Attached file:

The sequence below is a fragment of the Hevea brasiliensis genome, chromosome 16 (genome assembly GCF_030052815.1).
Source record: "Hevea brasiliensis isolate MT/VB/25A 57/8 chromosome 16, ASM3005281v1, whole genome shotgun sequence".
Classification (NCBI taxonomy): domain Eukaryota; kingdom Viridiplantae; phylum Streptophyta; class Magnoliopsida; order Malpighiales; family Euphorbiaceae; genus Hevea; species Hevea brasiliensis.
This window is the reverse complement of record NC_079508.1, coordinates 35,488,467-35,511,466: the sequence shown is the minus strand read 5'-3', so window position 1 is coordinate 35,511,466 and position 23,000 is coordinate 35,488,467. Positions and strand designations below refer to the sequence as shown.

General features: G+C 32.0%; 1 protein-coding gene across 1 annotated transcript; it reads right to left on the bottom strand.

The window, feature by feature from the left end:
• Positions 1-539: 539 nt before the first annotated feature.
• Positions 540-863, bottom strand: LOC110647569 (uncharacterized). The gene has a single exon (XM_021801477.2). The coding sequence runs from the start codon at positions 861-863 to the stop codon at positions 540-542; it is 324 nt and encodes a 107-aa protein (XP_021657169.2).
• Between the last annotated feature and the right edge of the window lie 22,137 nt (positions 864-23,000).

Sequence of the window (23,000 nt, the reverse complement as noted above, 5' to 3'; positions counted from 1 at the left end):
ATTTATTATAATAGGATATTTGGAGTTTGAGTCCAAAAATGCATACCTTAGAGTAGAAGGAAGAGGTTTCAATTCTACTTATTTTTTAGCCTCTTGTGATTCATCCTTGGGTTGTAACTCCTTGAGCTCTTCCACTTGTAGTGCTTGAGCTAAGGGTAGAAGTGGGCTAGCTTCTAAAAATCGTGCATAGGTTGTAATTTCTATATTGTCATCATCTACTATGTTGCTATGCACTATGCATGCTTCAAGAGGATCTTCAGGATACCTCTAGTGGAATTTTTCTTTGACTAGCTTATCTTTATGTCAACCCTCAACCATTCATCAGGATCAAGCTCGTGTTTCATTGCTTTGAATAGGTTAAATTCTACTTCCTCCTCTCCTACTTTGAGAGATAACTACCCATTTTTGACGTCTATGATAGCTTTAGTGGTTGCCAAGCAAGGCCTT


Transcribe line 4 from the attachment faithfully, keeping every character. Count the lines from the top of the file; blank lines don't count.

This window is the reverse complement of record NC_079508.1, coordinates 35,488,467-35,511,466: the sequence shown is the minus strand read 5'-3', so window position 1 is coordinate 35,511,466 and position 23,000 is coordinate 35,488,467. Positions and strand designations below refer to the sequence as shown.